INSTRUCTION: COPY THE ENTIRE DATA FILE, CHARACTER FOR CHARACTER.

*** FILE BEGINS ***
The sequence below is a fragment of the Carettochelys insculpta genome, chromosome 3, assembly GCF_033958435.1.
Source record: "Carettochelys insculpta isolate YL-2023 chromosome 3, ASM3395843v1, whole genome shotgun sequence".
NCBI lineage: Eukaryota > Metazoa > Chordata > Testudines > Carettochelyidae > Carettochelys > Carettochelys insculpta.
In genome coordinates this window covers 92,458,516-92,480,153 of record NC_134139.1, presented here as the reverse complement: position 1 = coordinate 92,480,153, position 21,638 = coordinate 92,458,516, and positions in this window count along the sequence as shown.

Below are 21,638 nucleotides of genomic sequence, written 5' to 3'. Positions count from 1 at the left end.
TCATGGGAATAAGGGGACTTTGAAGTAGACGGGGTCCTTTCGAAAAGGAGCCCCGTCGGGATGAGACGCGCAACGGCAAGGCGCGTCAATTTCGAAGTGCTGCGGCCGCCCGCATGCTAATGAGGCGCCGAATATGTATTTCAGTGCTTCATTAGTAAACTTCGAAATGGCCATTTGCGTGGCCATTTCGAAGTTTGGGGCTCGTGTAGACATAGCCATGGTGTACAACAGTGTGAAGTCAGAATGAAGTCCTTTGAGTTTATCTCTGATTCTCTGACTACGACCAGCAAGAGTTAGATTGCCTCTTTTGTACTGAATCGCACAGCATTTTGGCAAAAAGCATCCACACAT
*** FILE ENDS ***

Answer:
The sequence below is a fragment of the Carettochelys insculpta genome, chromosome 3, assembly GCF_033958435.1.
Source record: "Carettochelys insculpta isolate YL-2023 chromosome 3, ASM3395843v1, whole genome shotgun sequence".
NCBI lineage: Eukaryota > Metazoa > Chordata > Testudines > Carettochelyidae > Carettochelys > Carettochelys insculpta.
In genome coordinates this window covers 92,458,516-92,480,153 of record NC_134139.1, presented here as the reverse complement: position 1 = coordinate 92,480,153, position 21,638 = coordinate 92,458,516, and positions in this window count along the sequence as shown.

Below are 21,638 nucleotides of genomic sequence, written 5' to 3'. Positions count from 1 at the left end.
TCATGGGAATAAGGGGACTTTGAAGTAGACGGGGTCCTTTCGAAAAGGAGCCCCGTCGGGATGAGACGCGCAACGGCAAGGCGCGTCAATTTCGAAGTGCTGCGGCCGCCCGCATGCTAATGAGGCGCCGAATATGTATTTCAGTGCTTCATTAGTAAACTTCGAAATGGCCATTTGCGTGGCCATTTCGAAGTTTGGGGCTCGTGTAGACATAGCCATGGTGTACAACAGTGTGAAGTCAGAATGAAGTCCTTTGAGTTTATCTCTGATTCTCTGACTACGACCAGCAAGAGTTAGATTGCCTCTTTTGTACTGAATCGCACAGCATTTTGGCAAAAAGCATCCACACAT